For my part, I am glad that Mr. Goose appears to be trying understand Catholic faith. He looks stuff up in the Catholic Encyclopedia, right? Glad to see the effort.

The bolded part is the point of Goose's question: Death is not eternal. "Death," as we call it, is the separation of the soul from the body. It is the body that dies, while the soul lives on.

This is a temporary state.... the body will be restored at the Resurrection of the Dead. Then the soul and the body will remain together forever, as God originally intended for us before our parents originally sinned.

There is a another sort of death, one in which our souls (and eventually, our resurrected bodies) may find ourselves separated from the God who made us for Himself. Separated from that Being which we are made for is the ultimate eternal death. Much like annihilation, except that we will be aware that we are not whole as we are meant to be. This is a miserable existence. Avoid it!
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Re: Do Humans Really Have Immortal Souls?

Post by Del » Mon Sep 11, 2017 8:32 pm

Bob's yer Uncle wrote:
Mon Sep 11, 2017 6:34 pm
Image
That is a troubling cartoon.

Aristotle was the student of Plato, and they got along well.

St. Augustine and St. Thomas Aquinas are both Doctors of the Church, great teachers of truth whom the Church hold up together in highest esteem. They do not argue with each other.

The best we can say is that the schools of Plato/Augustine and Aristotle/Aquinas take different paths in their approach to unveiling the same hidden truths.

Plato liked to ponder the eternal Forms and ideal things, in an effort to understand our material existence.

Aristotle liked to examine the material world, as we perceive it through our senses, to pierce the veil and penetrate the mystery of eternal existence.

They were all correct in their wisdom. Plato and Aristotle both knew that there must be a God, and that there can only be One God. We wonder at what they could have done, if they had owned the wisdom that every medieval alewife held in the Apostle's Creed.
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Re: Do Humans Really Have Immortal Souls?

Post by Goose55 » Tue Sep 12, 2017 9:08 pm

Del wrote:
Mon Sep 11, 2017 8:15 pm
"Death," as we call it, is the separation of the soul from the body. It is the body that dies, while the soul lives on.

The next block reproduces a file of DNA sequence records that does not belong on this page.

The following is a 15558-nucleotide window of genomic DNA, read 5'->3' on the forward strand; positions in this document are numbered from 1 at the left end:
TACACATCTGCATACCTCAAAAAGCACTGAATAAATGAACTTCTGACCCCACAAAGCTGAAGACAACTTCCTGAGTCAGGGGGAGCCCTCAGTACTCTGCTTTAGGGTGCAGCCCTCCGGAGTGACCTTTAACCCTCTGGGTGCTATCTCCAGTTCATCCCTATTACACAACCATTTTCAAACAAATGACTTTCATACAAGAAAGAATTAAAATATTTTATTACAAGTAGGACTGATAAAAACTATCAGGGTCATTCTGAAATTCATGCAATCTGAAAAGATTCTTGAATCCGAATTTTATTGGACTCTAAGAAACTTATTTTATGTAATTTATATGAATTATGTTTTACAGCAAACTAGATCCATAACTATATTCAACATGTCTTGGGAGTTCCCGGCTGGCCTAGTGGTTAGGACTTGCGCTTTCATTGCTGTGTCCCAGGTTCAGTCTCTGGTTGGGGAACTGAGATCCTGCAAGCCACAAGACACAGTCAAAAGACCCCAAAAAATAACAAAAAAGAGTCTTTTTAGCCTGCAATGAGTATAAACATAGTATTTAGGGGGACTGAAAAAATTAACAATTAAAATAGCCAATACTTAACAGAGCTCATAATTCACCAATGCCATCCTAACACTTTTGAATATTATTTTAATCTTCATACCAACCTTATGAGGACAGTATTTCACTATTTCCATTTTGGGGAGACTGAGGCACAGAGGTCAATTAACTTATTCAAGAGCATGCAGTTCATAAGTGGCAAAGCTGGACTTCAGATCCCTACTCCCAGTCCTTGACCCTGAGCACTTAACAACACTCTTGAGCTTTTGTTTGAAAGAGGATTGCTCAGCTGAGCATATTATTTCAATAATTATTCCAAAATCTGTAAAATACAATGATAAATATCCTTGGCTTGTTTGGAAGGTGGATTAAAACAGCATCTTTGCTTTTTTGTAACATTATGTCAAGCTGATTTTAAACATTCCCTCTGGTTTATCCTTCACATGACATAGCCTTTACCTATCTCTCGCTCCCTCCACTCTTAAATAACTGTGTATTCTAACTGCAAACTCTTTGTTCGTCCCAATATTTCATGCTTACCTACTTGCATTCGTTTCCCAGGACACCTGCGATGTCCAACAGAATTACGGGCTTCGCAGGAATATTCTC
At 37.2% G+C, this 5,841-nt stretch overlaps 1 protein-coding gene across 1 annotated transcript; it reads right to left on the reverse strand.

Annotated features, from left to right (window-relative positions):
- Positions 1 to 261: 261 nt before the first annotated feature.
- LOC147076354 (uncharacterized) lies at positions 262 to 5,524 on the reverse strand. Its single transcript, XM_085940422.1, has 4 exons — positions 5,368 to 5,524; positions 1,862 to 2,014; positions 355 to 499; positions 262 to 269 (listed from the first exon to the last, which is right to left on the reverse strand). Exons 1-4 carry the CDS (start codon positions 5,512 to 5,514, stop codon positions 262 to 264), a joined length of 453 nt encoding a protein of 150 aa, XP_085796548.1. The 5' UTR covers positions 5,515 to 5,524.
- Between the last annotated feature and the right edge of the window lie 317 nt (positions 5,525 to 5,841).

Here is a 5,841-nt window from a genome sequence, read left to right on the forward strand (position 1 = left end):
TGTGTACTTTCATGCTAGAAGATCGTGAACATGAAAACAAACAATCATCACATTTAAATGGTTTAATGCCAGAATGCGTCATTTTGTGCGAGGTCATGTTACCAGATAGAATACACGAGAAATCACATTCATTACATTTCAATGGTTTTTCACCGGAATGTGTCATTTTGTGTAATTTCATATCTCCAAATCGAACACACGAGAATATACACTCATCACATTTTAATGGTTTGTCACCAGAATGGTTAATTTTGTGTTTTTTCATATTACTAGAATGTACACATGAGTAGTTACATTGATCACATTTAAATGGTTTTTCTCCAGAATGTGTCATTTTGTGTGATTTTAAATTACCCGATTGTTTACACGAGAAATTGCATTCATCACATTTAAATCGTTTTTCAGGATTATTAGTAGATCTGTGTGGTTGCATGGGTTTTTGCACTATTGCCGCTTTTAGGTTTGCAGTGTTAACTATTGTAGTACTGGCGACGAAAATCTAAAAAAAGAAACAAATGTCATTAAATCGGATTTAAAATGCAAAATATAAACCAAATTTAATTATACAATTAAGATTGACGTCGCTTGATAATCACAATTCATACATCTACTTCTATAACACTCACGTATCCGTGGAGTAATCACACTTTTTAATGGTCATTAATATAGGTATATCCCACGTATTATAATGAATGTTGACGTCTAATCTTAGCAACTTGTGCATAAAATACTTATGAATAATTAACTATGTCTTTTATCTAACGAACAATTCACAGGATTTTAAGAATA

But it is interesting that Jesus many times referred to death as "sleep." If the soul separates from the body at death, would not Jesus have done Lazarus a disservice to recall his soul from wherever it went when he died?

Something to ponder.
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Re: Do Humans Really Have Immortal Souls?

Post by hugodrax » Tue Sep 12, 2017 9:14 pm

Goose55 wrote:
Tue Sep 12, 2017 9:08 pm
Del wrote:
Mon Sep 11, 2017 8:15 pm
"Death," as we call it, is the separation of the soul from the body. It is the body that dies, while the soul lives on.
But it is interesting that Jesus many times referred to death as "sleep." If the soul separates from the body at death, would not Jesus have done Lazarus a disservice to recall his soul from wherever it went when he died?

Something to ponder.
Not really, to me at least. It seems that Lazarus' soul would have been in Hell. The Hell that Jesus harrowed after His death but before his Resurrection. You know, "He descended into Hell. On the third day he rose again from the dead, ascended into Heaven, and is seated at the right hand of God, the Father Almighty." Those three days. The ones where Jesus Himself descended into Hell.

Do you reject the Apostle's Creed? No insult, just curious.
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Re: Do Humans Really Have Immortal Souls?

Post by Cleon » Wed Sep 13, 2017 6:28 am

So, what's the consensus here?
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Re: Do Humans Really Have Immortal Souls?

Post by Jester » Wed Sep 13, 2017 6:37 am